Posts Tagged ‘1980’

My Bodyguard – Minute Movie Review

Mittwoch, Oktober 6th, 2010


At his new school, fifteen-year-old Chris Makepeace is bullied, so he decides to hire the one guy everyone is scared of, Adam Baldwin, as his bodyguard. The business relationship soon develops into a friendship as their limits are severely tested. The film doesn’t quite know what to do with the premise. It crams a few too many plot elements into the erratically told story and waivers between serious drama and light-hearted comedy. There is much promise here, but ultimately very little pay-off. Solid performances, especially from Ruth Gordon as Makepeace’s grandmother, make for an entertaining film, but it’s kind of sad to think what it could have been.

Random Observations:

My Bodyguard at the IMDb

I have to admit that I mostly picked up this film to see the début of Adam Baldwin, of firefly fame, who is decidedly not a Baldwin brother.

This appears to be “80s teen movie week”. No idea how this happened. Check in Friday to see whether it continues.

Another film with a very young Joan Cusack. And also a very young Matt Dillon. While instantly recognizable, they sure have changed a lot in thirty years.

Atlantic City – Minute Movie Review

Montag, August 23rd, 2010


Burt Lancaster is an ageing petty criminal with delusions of grandeur. He takes care of his dead friend’s widow, works as a small time bookie and dreams of the golden days when Atlantic City was run by the mob. Susan Sarandon works as a waitress in one of the casinos and dreams of being a blackjack dealer. When her husband and sister, who ran away together, arrive in town hoping to sell some drugs, all their lives will be changed. Louis Malle’s film is a harsh and bitter look at small time life in the once great city. There is no room here for greatness, just for everyday hopes and dreams, most of which are ultimately squashed. The plot or rather some behaviour of the characters is not quite consistent, but it detracts little from the otherwise very good film. Surprisingly sweet and funny, this 1980 film is a forerunner for the crime revival of the 1990s – just without the delusion of grandeur.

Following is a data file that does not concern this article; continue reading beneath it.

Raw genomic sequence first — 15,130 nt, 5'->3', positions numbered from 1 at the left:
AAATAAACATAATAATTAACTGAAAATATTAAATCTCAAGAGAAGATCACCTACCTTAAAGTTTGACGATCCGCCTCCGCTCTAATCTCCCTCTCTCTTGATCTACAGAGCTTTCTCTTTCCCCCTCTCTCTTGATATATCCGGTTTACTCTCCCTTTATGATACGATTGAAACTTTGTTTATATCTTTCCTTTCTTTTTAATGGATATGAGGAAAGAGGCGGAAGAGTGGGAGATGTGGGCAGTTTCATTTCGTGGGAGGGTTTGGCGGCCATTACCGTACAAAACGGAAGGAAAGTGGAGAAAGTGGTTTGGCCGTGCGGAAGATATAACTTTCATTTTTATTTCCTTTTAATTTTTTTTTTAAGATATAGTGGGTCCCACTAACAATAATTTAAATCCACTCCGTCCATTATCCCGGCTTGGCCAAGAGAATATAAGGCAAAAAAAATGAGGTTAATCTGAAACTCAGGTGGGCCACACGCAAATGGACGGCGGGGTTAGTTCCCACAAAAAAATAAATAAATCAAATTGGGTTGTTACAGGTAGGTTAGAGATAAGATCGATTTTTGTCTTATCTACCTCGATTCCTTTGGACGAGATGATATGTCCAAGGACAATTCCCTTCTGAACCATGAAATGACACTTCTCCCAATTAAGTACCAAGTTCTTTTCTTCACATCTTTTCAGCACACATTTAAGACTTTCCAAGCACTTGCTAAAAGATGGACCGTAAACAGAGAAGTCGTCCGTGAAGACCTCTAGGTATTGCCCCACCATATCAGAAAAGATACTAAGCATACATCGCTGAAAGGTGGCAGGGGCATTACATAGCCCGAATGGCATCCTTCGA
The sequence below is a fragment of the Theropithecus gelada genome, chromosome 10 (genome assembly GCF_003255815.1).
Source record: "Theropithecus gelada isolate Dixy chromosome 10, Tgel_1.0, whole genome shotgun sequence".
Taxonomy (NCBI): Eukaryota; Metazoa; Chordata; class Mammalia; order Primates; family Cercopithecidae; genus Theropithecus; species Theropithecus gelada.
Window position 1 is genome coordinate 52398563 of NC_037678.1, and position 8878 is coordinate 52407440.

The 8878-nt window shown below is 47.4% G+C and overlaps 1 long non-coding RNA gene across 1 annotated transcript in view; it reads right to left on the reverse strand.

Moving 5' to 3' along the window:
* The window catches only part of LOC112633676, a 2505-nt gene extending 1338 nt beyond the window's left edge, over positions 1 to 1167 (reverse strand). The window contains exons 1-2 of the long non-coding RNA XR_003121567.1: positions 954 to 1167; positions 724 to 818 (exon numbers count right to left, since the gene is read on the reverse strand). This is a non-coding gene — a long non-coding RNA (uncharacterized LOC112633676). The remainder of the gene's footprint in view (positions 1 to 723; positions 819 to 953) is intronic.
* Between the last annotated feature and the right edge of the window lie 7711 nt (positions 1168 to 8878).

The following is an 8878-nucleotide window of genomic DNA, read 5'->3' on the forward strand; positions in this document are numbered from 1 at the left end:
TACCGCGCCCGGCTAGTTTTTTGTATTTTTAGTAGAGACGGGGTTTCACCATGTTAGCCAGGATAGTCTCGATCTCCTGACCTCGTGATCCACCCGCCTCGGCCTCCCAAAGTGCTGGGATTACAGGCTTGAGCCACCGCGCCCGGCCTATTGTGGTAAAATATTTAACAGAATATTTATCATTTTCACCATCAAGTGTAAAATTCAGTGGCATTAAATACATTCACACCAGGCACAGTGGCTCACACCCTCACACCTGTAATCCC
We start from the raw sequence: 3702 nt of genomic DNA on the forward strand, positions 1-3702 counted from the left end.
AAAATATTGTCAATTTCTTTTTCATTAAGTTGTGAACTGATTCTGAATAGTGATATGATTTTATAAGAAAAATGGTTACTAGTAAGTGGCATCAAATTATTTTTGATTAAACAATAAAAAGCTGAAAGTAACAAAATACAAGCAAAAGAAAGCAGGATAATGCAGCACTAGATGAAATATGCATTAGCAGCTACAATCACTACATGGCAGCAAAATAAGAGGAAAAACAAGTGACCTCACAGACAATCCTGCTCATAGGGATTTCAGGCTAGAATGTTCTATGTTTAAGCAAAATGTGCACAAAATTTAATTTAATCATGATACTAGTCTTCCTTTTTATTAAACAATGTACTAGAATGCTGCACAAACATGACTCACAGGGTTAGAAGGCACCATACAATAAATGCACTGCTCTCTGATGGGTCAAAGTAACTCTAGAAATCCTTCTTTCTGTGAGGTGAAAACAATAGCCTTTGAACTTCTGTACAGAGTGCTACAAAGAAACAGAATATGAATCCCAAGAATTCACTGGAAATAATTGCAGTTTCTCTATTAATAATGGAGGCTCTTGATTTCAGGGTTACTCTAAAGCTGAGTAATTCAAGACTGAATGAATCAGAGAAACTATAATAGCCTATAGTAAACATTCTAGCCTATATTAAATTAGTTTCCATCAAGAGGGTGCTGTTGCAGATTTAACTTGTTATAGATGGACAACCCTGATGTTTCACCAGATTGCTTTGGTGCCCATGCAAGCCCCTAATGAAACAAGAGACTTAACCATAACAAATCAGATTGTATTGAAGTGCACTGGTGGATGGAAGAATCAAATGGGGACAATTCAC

Random Observations:

Atlantic City at the IMDb

“I never wear a seatbelt. I don’t believe in gravity.” How’s that for a great line?

In the great tradition of themed weeks at Fabricated Truth, I have deemed this Louis Malle Week.

The film is a French-Canadian co-production, but was shot on location in Atlantic City, USA. (Which, incidentally, is the German title of the film.)

The great Wallace Shawn has one of his earliest roles in the film as a waiter. It’s always interesting to see such “big name actors” in their humble beginnings. And yes, I am aware that only one of regular readers has any idea who Wallace Shawn is.

Little Lord Fauntleroy – Minute Movie Review

Freitag, Dezember 18th, 2009


A young boy growing up in New York is told that he is the heir of an elderly Earl, his grandfather, and brought to England to become a Lord, much to the chagrin of his friends the Greengrocer and the Shoe polisher. Since he is about the most precious child in the history of the world, he takes the horrible fate with good grace and is soon loved by servants, subjects and the old Earl alike. But then another potential heir appears to threaten his position. The film version of the children’s novel from 1980 is shown every year before Christmas on German television and millions of people turn in every year. And despite the fact that the story is incredibly tacky and the film about as kitschy as can be, it is also extremely awesome, with Alec Guinness as the old Earl and about the best reaction shots in the history of film. Sadly, it is only available on DVD in Italy, but if you ever get a chance to watch the film, you should. For my family, it’s a kind of Christmas tradition – and it should be for yours as well.

Random Observations: